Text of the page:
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DirecTV/Viacom Dispute?

Discussion in 'DIRECTV General Discussion' started by danpeters, Jul 9, 2012.

  1. Jul 11, 2012 #901 of 3058
    chicagojim

    chicagojim Legend

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    When are people going to realize that spell check is not enough?

    Maybe they could hire some better editors with the money they are saving.

    I'm sure I won't see any reduction in rates.



    "That’s over $1B on top of what you were already pay for not only MTV ..."

    :sure:
     
  2. Jul 11, 2012 #902 of 3058
    rmmccann

    rmmccann AllStar

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    ND, USA
    92 or not, you need to re-educate yourself on the internet. Yes, we have free speech in the USA - IN PUBLIC in the PHYSICAL WORLD. You're on a private forum on a private website, therefore you play by the rules set forth by the mods and community.

    Think of it this way - if I walked into your house and started calling you names and all around being stupid, you'd have every right to kick me out. It's the same concept here. It's OK to have a difference of opinion, but you better be able to do so respectfully.
     
  3. Jul 11, 2012 #903 of 3058
    BlackCoffee

    BlackCoffee AllStar

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    I took a look at the channel line up in DirecTV packages. VIACOM is in every package. Whatever happens in terms of an operating expense increase to DirecTV gets passed on to everyone.

    Viacom bundling-They claim to be 20% of DirecTV's audience, but we are all paying the bill.
     
  4. Jul 11, 2012 #904 of 3058
    zimm7778

    zimm7778 Hall Of Fame

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    I have no problem with those people wanting their channels. Then let Viacom return and let people only pay for what they want just as I wish all channel providers would be forced to do.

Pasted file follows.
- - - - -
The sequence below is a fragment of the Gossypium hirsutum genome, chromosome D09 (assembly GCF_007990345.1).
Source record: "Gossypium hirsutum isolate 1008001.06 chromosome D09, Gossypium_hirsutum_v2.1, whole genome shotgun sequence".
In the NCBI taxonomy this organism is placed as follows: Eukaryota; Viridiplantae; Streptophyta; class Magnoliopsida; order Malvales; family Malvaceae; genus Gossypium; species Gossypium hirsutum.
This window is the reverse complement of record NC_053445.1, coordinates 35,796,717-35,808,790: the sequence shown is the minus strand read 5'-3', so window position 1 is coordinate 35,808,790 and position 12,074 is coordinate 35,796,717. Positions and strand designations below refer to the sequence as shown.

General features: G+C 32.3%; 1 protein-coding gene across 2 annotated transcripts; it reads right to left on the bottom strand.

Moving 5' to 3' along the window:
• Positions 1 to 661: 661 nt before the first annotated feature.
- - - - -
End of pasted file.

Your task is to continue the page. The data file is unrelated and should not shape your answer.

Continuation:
5. Jul 11, 2012 #905 of 3058
    hdtvfan0001

    hdtvfan0001 Well-Known Member

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    I suspect if 50% of the folks upset about losing "their" channels wrote letters with certified confirmation to the President of Viacom (or any other content provider) complaining about the huge increments of their price increases, with a CC: copy to the FCC....that would get exponentially more traction to accomplish something of value in the long run than simply posting frustration on a message board about it.

    A paper-based letter is often more powerful than 1000 e-mails.

    DirecTV is just one of many delivery services. The primary source and driver behind rate increases is the content providers (local and national).

    Many times when these situations come up...the venting is misdirected toward the wrong place.
     
  6. Jul 11, 2012 #906 of 3058
    RunnerFL

    RunnerFL Well-Known Member

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    Yes, it is. It's legally binding too.
     
  7. Jul 11, 2012 #907 of 3058
    wingrider01

    wingrider01 Hall Of Fame

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    Does not matter if you are physically asked to "agree to the contract" The document they refer you to is it. The proof you agreed to it is you have their service, equipment and pay for it, if you did not then you would be correct. A lifespan of 2-3 years, dang tell that to the SD dvr that I have had running for about 7 years now that is just no being retired becasue of the obsolete equipment - you will be giving it a complex